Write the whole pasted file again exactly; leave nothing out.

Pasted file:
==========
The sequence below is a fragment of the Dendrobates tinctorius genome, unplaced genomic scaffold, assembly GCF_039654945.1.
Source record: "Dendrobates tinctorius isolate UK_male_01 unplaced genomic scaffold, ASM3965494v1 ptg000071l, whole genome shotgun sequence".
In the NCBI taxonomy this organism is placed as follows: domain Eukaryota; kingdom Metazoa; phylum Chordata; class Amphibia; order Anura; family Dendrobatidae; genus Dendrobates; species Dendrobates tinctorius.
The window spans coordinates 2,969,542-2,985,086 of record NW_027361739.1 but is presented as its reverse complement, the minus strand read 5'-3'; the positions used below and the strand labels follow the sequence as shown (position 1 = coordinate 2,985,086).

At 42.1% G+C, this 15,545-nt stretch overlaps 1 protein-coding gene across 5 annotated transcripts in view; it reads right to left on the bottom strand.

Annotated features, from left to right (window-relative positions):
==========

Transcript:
The sequence below is a fragment of the Dendrobates tinctorius genome, unplaced genomic scaffold, assembly GCF_039654945.1.
Source record: "Dendrobates tinctorius isolate UK_male_01 unplaced genomic scaffold, ASM3965494v1 ptg000071l, whole genome shotgun sequence".
In the NCBI taxonomy this organism is placed as follows: domain Eukaryota; kingdom Metazoa; phylum Chordata; class Amphibia; order Anura; family Dendrobatidae; genus Dendrobates; species Dendrobates tinctorius.
The window spans coordinates 2,969,542-2,985,086 of record NW_027361739.1 but is presented as its reverse complement, the minus strand read 5'-3'; the positions used below and the strand labels follow the sequence as shown (position 1 = coordinate 2,985,086).

At 42.1% G+C, this 15,545-nt stretch overlaps 1 protein-coding gene across 5 annotated transcripts in view; it reads right to left on the bottom strand.

Annotated features, from left to right (window-relative positions):